Letters to and from Henrietta, Countess of Suffolk, and Her Second Husband, the Hon. George Berkeley: From 1712 to 1767, Volume 2 (Google eBook)

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Murray, 1824 - Great Britain
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Page 100 - ' said Lamb, "that were ever paid by the wit of man. Each of them is worth an estate for life nay, is an immortality. There is that superb one to Lord Cornbury: 'Despise low joys, low gains; Disdain whatever Cornbury disdains; Be virtuous, and be happy for your pains.
Page 150 - But he had no failings which were not owing to a noble cause ; to an ardent, generous, perhaps an immoderate passion for fame ; a passion which is the instinct of all great souls.
Page 114 - Oct. 27. Little company appeared at the pump; those that were there drank the waters of affliction for the departure of Lady Suffolk and Mrs. Blount.* What was said of them both I need not tell you ; for it was so obvious to those that said it, that it cannot be less so to those that deserve it. Amoretto went upon Lansdowne to evaporate his grief for the loss of his...
Page 193 - House, except in such things as some way related to the business that was to be done within it. If he was ambitious, I will say this for him, his ambition was of a noble and generous strain. It was to raise himself, not by the low, pimping...
Page 19 - When Cupid did his grandsire Jove entreat To form some Beauty by a new receipt, Jove sent, and found, far in a country scene, Truth, innocence, good nature, look serene: From which ingredients first the dext'rous boy Pick'd the demure, the awkward, and the coy. The Graces from the court did next provide Breeding, and wit, and air, and decent pride: These Venus cleans 'd from ev'ry spurious grain Of nice coquet, affected, pert, and vain. Jove mix'd up all, and the best clay employ'd; Then call'd the...
Page 314 - ... golds, and at top of one of them you may have a setting-dog, who having sprung a wooden partridge, it may be flying a yard off against the wainscot. To warm and light this palace it must cost you eight and twenty thousand livres a year in wood and candles if you cannot afford that, you must stay till my Lord Clive returns with the rest of the Indies. The mistress of this Arabian Nights...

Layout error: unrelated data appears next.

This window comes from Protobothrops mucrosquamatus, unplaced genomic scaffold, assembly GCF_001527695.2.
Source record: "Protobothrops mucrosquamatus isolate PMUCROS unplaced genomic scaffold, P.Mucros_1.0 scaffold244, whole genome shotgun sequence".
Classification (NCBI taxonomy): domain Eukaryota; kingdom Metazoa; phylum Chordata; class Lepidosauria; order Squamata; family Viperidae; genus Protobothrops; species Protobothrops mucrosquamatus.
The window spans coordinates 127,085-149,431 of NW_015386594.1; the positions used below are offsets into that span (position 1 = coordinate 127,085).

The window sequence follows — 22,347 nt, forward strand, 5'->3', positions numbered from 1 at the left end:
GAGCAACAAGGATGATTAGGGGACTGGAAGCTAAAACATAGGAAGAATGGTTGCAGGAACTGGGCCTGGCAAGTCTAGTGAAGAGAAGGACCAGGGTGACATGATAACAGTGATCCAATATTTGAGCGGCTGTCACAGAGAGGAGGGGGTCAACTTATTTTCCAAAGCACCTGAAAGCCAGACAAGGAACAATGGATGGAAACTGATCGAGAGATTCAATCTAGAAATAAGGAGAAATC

Page 129 - Cossack, call them) and silly men to give him an account of his destiny, and, if it can be believed, consenting to the highest inhumanities in pursuit of magical experiments. Yet, when we come to the last scene, the most prejudiced heart must be softened. With what majesty does the emperor meet his fate ! showing how a soldier, how a philosopher, how a *friend of Lady Suffolk's ought (only with juster notions of the Deity) to die.
Page 54 - I know, and so far I will answer for, that she was under very great concern that nothing better could be got for him ; and the friendship upon all other occasions in her own power l that she showed him, did not look like a double-dealer.
Page 55 - ... heartily and sincerely subscribe to it, (that I detest avarice in courts, corruption in ministers, schisms in religion, illiterate fawning betrayers of the church in mitres.) But, at the same time, I prodigiously want an infallible judge to determine when it is really so : for as I have lived...
Page 313 - Yesterday I dined at La Borde's, the great banker of the court. Lord ! madam, how little and poor all your houses in London will look after his! In the first place, you must have a garden half as long as the Mall, and then you must have fourteen windows, each as long as the other half, looking into it, and each window must consist of only eight panes of looking-glass. You must have a first and second ante-chamber, and they must have nothing in them but dirty servants.

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